Written by: Written specially by MEP Niccolò Rinaldi, for EP Today on February 9, 2014.
Organ trafficking is one of the most important issues government agencies and human rights organizations are fighting on an international scale due to the international criminal networks which profit from the sale of human organs. One of the tragedies of the modern medical world is that involuntary organ transplant and organ harvesting is increasing as medical science finds new ways of extending life expectancy. The removal of vital organs specifically for transplant, and sometimes medical research, without permission, is often, performed with the assistance of trained medical personnel yet without the donor’s consent..
This reality though becomes even more brutal when this criminal and inhuman activity is conducted with the government’s consent or even facilitation. This is the case of China, where organ harvesting from prisoners is an official government policy conducted at public hospitals.
During its plenary of the December 12, 2013, the European Parliament passed a Resolution on the serious human rights abuses in China, and more specifically violations related to organ transplants, which have recently come to light. China is one of the leading countries worldwide regarding the execution of prisoners. It appears though that the Chinese government has transformed this fact into a multimillion dollar business.
China’s Deputy Health Minister, Gao Qiang, acknowledged in 2005 that almost all organs come from executed prisoners, however, the number of executions in China is a state secret. China is providing no firm statistics on this issue despite international calls for information. According to the Declaration of Istanbul, which codifies strict procedural and ethical guidelines on organ donations, it is required that donors must give their consent prior to any transplant procedure and further, condemned prisoners cannot be donors. Despite statements form Chinese officials that these guidelines will be implemented, reality in China is moving on the exact opposite direction. Reports from NGOs and international organizations suggest that Chinese military doctors are engaged in organ harvesting from prisoners and labor-camp detainees, especially prisoners of conscience.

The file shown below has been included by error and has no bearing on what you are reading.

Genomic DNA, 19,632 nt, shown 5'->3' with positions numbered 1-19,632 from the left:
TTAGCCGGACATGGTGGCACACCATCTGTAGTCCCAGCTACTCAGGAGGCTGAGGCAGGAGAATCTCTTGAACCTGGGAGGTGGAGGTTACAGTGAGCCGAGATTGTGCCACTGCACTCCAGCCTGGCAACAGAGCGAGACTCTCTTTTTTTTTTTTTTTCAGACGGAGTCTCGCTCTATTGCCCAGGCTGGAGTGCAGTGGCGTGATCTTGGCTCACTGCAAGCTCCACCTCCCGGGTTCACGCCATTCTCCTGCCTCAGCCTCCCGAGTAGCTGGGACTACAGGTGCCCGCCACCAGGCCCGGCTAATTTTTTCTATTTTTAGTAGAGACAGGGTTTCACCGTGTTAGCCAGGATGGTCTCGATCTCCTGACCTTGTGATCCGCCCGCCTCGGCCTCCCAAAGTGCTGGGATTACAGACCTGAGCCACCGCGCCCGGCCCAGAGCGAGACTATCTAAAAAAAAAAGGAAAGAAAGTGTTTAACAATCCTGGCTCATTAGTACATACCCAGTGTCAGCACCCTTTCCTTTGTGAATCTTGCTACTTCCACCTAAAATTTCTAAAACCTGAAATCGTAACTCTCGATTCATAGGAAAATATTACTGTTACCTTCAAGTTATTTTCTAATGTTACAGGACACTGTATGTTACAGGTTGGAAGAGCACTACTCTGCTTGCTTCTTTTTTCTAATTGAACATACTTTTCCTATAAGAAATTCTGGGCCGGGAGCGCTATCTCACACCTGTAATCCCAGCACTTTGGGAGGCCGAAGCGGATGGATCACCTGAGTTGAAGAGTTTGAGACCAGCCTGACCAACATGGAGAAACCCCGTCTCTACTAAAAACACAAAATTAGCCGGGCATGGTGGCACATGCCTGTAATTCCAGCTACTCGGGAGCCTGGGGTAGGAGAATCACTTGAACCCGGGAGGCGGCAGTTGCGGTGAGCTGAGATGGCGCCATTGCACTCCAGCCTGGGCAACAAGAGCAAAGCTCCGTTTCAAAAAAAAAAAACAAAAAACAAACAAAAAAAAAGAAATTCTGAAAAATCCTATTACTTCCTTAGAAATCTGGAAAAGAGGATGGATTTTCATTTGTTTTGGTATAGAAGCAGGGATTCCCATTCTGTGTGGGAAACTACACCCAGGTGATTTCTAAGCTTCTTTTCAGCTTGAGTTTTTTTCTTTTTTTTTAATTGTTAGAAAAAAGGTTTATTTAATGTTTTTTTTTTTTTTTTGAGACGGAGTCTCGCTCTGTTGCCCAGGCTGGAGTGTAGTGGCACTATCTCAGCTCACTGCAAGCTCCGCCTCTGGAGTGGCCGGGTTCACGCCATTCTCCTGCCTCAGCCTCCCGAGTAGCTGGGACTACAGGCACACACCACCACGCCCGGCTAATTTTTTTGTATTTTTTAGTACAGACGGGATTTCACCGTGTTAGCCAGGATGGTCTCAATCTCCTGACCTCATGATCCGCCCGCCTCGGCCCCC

Currently, China stands next to the US on the number of reported transplants performed every year, with 600 transplant centers nationwide. It has effectively become a destination of transplant tourism with perspective organ receivers traveling to China from neighboring countries for the purpose of finding a matching “donor”. You Mei-nu, a Taiwanese Democratic Progressive Party (DPP) legislator said recently that “Taiwan is a nation governed by human rights principles and Taiwanese, who are guaranteed the right to health, should not build their wellbeing on somebody else’s sorrow or pain” acknowledging that China has been the main destination of Taiwanese needing organ transplants.
The main victims of this practice have been the members of the Falun Gong community. Falun Gong is a spiritual movement which first appeared in Chine during 1991 and soon gained popularity among Chinese citizens due to its teachings. The government of China, though, considered this movement as a threat and initiated a crackdown against its followers in 1999 in a campaign targeting at the eradication of the movement. Most of its members were sent to labor prisons receiving the highest penalties.
According to a Resolution introduced to the House of Representatives in the Unites States, , there was a significant increase of the number of organ transplants in China after 1999, which related to an increase in the persecution of the Falun Gong community. According to the Resolution, Falun Gong inmates are the only ones submitted to regular medical examinations with emphasis given to their vital organs, such as heart and liver, while doctors have admitted f using organs from Falun Gong followers. About two third of the inmates in China’s labor camps are Falun Gong practitioners. The Resolution also describes that many of the victims were still alive when harvested for their organs.
It is essential that the European Parliament and the European Commission External Action Services look into this matter following the acceptance of the Resolution. Both must call on the Chinese government to implement the international standards and for more transparency on transplant procedures. This is an issue of fundamental human rights which, if reports prove to be accurate, which could acquire genocidal perspectives. The International community needs to step in before the situation escalates.